As the weather is turning cooler and the autumn leaves are changing to beautiful shades of red and orange, it is not just a signal that it is time for pumpkin spice everything. It is also apple harvesting season! If you are anything like me, you will have an abundance of fresh, crisp bushels all the way to the holidays. This brings about an important question: do apples need to be refrigerated?
Now, you definitely want to do everything you can to keep those delicious apples nice and crunchy. Refrigeration might come to mind immediately. Afterall, the cool environment is known to preserve perishables. However, keep in mind the refrigerators are also a moist environment, which can significantly speed up the ripening of the fruit (source).
Keep Your Cool
It is actually a big debate whether you should refrigerate apples or not. The bottom line is, you do not really have to. But should you?
The great thing about apples is that they will keep fine without refrigeration. This makes for a great snack to take along camping or to pack for lunch. They will hold up fine without any form of cool storage.
However, keeping them at room temperature will be good for apples to keep for a few weeks – around a couple of weeks is a good estimate (source). If you have a large amount of apples on hand and cannot consume all of them at once, keeping them in the fridge will in fact extend that shelf life significantly.
According to some sources, you can even keep apples good for six months or even more if you store them in a temperature between 30º to 40º F, with high humidity. This is an interesting theory, though I’ve never had the chance to try it yet, since these conditions are not commonly achieved with regular home appliances.
An Apple a Day
It is all about timing with fresh fruits. If you’ve gone an picked your own apples at your local orchard, you know you have your produce at its best and freshest.
However, most of the time, we only go as far as the grocery store for our fruits, making it a lot harder to gauge how long they will keep, based on when they were picked.
If you are buying from your neighborhood farmer’s market, do not hesitate to chat up your friendly farmer. They will be more than happy to give you the lowdown on apple picking dates – and their offerings will definitely be nice and freshly picked.
The farther you get from the orchard, the trickier it gets to figure out when the apple was picked, and therefore until when you can keep it fresh. With supermarket bought apples, often the best you can go with are the sell by dates.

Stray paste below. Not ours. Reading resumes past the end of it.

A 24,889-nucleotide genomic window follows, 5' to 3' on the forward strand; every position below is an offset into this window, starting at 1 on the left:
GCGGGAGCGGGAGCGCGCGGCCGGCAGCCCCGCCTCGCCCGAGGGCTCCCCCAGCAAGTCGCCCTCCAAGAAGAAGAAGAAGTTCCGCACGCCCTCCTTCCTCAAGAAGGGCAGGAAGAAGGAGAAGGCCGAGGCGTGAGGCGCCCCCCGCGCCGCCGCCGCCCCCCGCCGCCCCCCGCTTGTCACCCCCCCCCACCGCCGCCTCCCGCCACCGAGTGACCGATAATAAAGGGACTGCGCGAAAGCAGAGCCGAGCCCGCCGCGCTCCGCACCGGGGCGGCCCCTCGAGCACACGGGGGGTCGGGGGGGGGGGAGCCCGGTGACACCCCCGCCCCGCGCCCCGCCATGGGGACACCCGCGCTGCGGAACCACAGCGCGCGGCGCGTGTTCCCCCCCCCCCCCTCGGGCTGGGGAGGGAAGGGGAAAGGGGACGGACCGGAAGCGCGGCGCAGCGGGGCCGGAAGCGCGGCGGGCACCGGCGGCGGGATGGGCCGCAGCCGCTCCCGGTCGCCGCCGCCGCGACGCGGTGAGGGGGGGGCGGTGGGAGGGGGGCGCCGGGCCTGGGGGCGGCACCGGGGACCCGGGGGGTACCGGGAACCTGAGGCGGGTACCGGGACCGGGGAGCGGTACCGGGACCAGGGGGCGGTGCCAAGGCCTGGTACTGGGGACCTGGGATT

- Fun fact: those stickers with the sell by dates are (supposed to be) edible! Well, they are food safe, at the very least.
One Bad Apple
There are a few signs that will tell you if your apples are going bad. Overripe apples will have bruises or discoloration. Their skin might even go a bit wrinkly.
Inside, an overripe apple might be a bit soft to bite and have a grainy texture (source).
A good rule of thumb is that the firmer apple varieties like the tart Granny Smiths will hold up longer than softer varieties like the Golden Delicious (source).
It would also be interesting to note that apples should be stored in containers separate from other fruits and vegetables. They give off ethylene, a gas that causes produce to spoil faster. If your refrigerator has a separate compartment, store your apples in there. Otherwise, a sealed plastic bag will do the trick (source).
Apple of My Eye
What to do with all your apples before they go rotten? Make your apples last so much longer by dehydrating them. Homemade apple chips are easy to make and so much better than store bought brands. If you make them on your own, you will know exactly what goes into them and they definitely will not contain any preservatives.
All you have to do is slice your fresh apples into very thin rounds. If you do not have the knife skills, a mandoline would be great for this. You can choose to leave the peel on or off. Pop out the seeds carefully.
Toss your apple slices with cinnamon sugar. I love adding an extra kick of cinnamon. It makes the chips taste like apple pie!
Pop the slices into a dehydrator and let them sit for six to eight hours, or until they are dried and crisp. If you don’t have a dehydrator, simply preheat your oven to 200ºF. Bake your apple slices for an hour, flip them over, and bake them for another hour or two. Store your apple chips in an airtight container (source). For a more detailed step by step, cook along with this video:
As for overripe apples, don’t through them out just yet. Just like browning bananas in banana bread, overripe apples can still be wonderful in applesauce which all ages will enjoy a nice warm bowl of on a cold, chilly night. For a unique little twist, try making some smooth apple butter. Check out some more great overripe apples here.
Do you have any favorite apple recipes that you are looking forward to making this harvest season? Share them with us in the comments below!